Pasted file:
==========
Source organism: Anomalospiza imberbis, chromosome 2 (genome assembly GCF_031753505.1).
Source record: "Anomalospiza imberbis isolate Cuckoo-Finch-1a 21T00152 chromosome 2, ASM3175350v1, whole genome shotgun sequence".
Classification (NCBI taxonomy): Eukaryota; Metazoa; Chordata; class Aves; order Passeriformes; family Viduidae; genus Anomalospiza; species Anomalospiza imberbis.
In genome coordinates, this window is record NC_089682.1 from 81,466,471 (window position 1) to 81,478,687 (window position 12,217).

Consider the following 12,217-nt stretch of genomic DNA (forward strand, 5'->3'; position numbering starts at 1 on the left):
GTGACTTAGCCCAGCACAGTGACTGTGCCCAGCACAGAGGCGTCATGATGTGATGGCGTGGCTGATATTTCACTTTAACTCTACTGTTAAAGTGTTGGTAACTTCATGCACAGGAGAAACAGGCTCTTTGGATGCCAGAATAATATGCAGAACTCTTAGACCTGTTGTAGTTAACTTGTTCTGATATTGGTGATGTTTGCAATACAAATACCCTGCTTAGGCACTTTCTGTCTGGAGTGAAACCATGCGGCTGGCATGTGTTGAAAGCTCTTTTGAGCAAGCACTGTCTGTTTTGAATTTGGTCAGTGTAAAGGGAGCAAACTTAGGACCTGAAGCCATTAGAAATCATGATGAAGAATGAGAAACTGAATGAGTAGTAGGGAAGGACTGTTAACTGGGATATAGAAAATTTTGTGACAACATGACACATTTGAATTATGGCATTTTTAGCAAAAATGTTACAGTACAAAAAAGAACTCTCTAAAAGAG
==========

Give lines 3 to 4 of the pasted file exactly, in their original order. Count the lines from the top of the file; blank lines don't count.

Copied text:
Classification (NCBI taxonomy): Eukaryota; Metazoa; Chordata; class Aves; order Passeriformes; family Viduidae; genus Anomalospiza; species Anomalospiza imberbis.
In genome coordinates, this window is record NC_089682.1 from 81,466,471 (window position 1) to 81,478,687 (window position 12,217).